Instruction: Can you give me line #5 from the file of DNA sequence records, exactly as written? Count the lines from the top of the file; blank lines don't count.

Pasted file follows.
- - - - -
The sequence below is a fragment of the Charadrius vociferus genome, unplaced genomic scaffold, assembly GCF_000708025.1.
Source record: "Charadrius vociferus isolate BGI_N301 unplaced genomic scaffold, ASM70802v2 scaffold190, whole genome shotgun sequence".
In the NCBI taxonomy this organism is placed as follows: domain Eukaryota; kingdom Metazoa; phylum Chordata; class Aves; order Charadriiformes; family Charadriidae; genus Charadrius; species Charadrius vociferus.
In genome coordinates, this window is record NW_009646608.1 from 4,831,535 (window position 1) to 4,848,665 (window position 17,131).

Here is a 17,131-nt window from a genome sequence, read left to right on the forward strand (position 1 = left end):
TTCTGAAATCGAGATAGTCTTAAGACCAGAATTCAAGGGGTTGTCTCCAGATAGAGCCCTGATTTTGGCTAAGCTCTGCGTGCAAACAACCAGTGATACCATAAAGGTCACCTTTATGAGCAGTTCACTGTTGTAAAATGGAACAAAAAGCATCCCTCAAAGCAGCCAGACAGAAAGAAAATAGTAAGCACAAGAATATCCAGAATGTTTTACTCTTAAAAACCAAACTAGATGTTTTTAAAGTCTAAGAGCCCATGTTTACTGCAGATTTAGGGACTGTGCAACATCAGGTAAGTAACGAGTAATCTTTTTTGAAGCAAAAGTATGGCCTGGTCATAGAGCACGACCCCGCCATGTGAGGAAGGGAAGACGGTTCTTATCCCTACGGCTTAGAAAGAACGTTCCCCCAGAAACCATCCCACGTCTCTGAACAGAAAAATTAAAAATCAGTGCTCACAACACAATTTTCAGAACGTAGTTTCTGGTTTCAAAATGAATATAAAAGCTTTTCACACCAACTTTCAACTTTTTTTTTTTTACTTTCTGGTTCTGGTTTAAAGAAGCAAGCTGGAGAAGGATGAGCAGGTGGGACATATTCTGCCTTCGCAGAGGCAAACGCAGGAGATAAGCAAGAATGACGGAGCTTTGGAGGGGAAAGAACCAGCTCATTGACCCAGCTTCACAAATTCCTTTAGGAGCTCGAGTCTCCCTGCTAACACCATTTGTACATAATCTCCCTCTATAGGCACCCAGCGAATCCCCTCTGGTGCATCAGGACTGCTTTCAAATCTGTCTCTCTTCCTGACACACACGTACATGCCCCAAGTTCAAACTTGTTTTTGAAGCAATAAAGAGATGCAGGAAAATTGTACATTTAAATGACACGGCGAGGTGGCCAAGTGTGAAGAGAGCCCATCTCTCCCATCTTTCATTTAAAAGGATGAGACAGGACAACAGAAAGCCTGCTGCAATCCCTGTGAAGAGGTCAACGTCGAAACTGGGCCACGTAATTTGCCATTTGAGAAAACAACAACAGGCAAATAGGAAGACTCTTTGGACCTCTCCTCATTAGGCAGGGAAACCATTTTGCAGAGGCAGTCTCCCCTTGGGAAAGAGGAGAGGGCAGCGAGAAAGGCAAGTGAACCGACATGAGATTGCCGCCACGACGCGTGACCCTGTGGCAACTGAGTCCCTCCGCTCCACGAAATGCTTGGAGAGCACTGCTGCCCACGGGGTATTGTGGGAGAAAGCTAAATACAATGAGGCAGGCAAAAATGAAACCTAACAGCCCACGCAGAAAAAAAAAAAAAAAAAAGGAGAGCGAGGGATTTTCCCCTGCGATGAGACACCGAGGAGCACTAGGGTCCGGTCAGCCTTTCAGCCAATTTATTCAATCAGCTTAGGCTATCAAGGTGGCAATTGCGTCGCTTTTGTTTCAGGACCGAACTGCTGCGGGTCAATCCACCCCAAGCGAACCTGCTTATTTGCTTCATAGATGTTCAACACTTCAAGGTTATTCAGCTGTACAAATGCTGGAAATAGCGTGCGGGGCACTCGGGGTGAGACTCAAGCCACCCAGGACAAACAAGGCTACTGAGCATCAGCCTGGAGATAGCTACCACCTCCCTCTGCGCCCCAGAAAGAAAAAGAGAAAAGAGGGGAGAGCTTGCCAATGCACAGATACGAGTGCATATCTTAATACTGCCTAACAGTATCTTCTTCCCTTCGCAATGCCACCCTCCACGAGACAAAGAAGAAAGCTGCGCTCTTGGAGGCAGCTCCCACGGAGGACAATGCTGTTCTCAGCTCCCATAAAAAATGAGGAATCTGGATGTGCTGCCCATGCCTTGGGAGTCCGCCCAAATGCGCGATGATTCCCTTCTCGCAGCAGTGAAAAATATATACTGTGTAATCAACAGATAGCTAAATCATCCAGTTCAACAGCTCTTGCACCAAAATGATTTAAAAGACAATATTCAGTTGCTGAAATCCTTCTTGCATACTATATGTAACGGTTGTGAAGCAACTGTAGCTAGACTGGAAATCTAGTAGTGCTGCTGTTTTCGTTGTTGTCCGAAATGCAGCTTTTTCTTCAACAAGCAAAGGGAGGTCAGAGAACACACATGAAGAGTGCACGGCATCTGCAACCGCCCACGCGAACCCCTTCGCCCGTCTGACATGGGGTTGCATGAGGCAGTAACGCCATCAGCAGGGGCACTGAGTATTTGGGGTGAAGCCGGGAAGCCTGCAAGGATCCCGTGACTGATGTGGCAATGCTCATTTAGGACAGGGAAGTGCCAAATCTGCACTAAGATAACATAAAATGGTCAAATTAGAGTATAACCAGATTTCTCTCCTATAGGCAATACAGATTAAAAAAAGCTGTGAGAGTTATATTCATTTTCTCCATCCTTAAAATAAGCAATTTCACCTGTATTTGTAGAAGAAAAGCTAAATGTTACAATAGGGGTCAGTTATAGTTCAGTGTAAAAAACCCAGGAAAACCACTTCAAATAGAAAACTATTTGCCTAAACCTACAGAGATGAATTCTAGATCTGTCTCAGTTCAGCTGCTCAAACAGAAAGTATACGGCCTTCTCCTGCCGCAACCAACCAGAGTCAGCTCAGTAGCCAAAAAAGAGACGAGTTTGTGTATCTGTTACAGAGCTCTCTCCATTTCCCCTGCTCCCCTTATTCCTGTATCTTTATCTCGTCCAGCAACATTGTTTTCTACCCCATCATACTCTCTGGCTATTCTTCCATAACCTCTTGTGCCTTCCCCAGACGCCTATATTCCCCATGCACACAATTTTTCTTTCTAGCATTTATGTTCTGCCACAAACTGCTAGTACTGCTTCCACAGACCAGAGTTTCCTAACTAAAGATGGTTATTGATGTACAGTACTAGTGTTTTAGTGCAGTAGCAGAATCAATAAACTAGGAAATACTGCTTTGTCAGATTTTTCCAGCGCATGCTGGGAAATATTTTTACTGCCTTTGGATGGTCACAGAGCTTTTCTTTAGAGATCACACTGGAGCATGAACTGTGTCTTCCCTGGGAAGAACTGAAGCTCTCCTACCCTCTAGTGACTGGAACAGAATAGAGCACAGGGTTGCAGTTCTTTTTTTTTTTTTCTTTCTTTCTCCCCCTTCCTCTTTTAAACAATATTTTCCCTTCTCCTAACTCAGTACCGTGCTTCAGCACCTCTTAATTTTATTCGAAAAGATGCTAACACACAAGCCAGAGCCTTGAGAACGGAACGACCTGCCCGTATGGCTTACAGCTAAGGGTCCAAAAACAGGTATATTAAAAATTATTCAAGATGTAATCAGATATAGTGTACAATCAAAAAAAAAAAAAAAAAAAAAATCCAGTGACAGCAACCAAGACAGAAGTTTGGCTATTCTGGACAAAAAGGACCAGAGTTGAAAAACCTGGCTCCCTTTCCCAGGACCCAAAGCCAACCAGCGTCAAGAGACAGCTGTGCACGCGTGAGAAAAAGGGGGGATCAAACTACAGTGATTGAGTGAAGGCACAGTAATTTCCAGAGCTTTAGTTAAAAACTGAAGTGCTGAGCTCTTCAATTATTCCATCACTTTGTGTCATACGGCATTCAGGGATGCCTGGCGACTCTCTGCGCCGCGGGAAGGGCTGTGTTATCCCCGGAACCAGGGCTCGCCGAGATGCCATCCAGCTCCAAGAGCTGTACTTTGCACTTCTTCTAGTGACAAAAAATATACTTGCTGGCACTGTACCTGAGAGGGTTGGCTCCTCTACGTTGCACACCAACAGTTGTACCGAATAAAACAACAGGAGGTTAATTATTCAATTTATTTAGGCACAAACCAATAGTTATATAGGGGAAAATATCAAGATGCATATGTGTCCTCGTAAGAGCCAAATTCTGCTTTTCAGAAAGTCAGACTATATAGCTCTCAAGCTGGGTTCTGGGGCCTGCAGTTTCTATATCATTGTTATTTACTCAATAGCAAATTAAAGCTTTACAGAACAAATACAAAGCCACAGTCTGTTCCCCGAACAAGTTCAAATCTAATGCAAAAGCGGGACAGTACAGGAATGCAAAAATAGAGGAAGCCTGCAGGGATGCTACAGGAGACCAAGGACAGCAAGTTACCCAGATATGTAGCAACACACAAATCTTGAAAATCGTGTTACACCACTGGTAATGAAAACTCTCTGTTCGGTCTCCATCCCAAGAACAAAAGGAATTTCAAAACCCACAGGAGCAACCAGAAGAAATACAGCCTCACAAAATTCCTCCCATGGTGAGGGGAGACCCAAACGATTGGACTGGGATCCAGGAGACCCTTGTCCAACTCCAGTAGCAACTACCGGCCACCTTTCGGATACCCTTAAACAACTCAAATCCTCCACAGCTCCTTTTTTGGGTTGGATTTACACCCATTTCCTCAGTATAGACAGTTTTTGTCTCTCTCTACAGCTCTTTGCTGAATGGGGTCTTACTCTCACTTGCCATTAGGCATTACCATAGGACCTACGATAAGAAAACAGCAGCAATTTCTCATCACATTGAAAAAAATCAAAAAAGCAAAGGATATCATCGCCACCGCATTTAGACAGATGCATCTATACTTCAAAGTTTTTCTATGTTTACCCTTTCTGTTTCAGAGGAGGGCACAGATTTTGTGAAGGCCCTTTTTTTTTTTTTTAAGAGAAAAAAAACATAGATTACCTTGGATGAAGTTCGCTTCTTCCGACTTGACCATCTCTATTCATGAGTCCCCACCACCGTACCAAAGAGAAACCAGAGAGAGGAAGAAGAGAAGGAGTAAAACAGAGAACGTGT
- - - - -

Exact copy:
Here is a 17,131-nt window from a genome sequence, read left to right on the forward strand (position 1 = left end):